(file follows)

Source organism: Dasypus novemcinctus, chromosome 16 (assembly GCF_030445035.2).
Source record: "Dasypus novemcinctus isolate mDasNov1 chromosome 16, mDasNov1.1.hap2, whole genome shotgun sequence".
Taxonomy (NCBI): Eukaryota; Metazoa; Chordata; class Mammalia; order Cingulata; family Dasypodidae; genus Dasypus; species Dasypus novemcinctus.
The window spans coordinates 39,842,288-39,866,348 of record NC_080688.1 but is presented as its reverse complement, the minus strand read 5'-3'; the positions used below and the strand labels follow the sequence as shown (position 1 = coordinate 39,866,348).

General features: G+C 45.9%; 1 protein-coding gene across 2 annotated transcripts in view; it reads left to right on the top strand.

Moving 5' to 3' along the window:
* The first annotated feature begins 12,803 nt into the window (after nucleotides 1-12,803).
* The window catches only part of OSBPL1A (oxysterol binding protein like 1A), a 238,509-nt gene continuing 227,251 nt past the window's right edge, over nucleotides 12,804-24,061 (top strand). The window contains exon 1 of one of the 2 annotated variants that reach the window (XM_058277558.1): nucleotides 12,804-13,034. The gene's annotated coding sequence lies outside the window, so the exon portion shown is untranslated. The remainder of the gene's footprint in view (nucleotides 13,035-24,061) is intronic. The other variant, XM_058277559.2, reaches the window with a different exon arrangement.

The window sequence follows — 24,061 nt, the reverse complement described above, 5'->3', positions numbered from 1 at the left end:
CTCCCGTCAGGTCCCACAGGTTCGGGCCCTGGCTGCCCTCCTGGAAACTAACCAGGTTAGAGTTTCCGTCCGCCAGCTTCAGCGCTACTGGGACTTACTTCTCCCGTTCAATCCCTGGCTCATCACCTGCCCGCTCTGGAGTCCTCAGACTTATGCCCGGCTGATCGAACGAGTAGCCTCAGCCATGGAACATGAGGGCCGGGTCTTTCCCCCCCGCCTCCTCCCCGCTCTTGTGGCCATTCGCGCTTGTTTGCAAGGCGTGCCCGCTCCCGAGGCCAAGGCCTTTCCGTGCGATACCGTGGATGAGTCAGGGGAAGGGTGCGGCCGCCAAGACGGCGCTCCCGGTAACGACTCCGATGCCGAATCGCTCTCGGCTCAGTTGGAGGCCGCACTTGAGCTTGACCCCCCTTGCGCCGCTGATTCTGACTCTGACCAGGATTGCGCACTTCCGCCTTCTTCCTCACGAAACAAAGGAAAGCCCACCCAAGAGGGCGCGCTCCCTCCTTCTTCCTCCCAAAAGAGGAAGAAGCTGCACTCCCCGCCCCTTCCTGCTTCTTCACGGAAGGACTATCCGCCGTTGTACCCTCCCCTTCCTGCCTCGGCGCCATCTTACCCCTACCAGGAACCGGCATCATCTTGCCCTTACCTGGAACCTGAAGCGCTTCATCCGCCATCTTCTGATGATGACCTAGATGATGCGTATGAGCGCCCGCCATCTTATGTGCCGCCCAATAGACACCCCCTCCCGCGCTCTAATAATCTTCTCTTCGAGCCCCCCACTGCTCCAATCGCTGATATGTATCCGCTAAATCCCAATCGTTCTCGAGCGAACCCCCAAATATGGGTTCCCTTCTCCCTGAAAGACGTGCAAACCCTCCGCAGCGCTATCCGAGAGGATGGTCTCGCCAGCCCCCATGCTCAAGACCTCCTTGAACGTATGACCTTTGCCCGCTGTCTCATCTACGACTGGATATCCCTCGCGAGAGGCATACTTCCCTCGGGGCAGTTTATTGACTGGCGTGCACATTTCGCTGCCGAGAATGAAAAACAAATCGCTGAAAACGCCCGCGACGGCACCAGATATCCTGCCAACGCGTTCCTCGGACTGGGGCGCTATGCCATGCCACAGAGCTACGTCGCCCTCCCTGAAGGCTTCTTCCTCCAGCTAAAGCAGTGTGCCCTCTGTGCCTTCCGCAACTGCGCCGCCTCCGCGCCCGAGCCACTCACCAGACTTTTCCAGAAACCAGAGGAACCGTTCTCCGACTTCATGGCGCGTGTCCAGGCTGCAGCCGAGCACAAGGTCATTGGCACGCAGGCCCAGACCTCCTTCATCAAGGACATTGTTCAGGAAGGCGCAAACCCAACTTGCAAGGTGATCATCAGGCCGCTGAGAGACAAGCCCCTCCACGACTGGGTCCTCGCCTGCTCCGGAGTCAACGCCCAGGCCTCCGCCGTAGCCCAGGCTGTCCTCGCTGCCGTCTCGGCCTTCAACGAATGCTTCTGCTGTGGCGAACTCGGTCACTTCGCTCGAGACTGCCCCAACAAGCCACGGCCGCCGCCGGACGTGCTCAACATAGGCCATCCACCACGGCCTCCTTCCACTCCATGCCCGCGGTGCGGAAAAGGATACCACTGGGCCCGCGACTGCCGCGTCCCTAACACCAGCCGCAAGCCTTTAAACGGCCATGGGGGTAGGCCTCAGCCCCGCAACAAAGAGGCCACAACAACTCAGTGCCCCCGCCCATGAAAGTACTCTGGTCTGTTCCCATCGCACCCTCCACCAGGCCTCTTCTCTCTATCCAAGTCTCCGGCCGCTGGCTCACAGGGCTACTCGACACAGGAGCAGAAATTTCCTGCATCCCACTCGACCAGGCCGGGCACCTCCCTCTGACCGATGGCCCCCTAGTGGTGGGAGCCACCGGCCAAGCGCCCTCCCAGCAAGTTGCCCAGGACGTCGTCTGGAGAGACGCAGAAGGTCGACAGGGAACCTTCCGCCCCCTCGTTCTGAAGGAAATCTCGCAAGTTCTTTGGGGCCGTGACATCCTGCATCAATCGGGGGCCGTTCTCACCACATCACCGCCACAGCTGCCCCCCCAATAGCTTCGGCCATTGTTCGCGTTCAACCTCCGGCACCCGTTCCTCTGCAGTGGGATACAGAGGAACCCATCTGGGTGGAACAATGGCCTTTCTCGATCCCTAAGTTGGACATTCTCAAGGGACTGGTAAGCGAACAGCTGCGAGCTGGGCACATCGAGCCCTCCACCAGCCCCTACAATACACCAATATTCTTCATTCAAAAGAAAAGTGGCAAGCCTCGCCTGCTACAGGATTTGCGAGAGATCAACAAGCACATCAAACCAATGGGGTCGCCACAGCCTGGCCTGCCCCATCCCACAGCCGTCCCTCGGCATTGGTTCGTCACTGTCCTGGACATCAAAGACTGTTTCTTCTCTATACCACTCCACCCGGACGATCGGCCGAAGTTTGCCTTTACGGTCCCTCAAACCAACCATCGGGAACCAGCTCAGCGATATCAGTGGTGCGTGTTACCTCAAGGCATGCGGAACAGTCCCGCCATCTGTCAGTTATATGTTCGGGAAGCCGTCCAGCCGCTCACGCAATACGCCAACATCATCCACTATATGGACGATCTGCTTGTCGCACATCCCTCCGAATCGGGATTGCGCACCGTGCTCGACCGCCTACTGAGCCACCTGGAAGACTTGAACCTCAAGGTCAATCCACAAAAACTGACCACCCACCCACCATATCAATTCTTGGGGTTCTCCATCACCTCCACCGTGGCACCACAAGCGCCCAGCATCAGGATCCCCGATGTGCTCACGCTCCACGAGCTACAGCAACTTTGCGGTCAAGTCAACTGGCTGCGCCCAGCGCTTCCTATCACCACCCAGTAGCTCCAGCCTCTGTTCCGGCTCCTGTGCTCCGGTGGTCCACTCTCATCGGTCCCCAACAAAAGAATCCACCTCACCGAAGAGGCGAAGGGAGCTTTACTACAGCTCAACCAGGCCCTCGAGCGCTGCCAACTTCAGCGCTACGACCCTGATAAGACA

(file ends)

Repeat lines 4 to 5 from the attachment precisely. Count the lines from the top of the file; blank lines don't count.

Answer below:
The window spans coordinates 39,842,288-39,866,348 of record NC_080688.1 but is presented as its reverse complement, the minus strand read 5'-3'; the positions used below and the strand labels follow the sequence as shown (position 1 = coordinate 39,866,348).

General features: G+C 45.9%; 1 protein-coding gene across 2 annotated transcripts in view; it reads left to right on the top strand.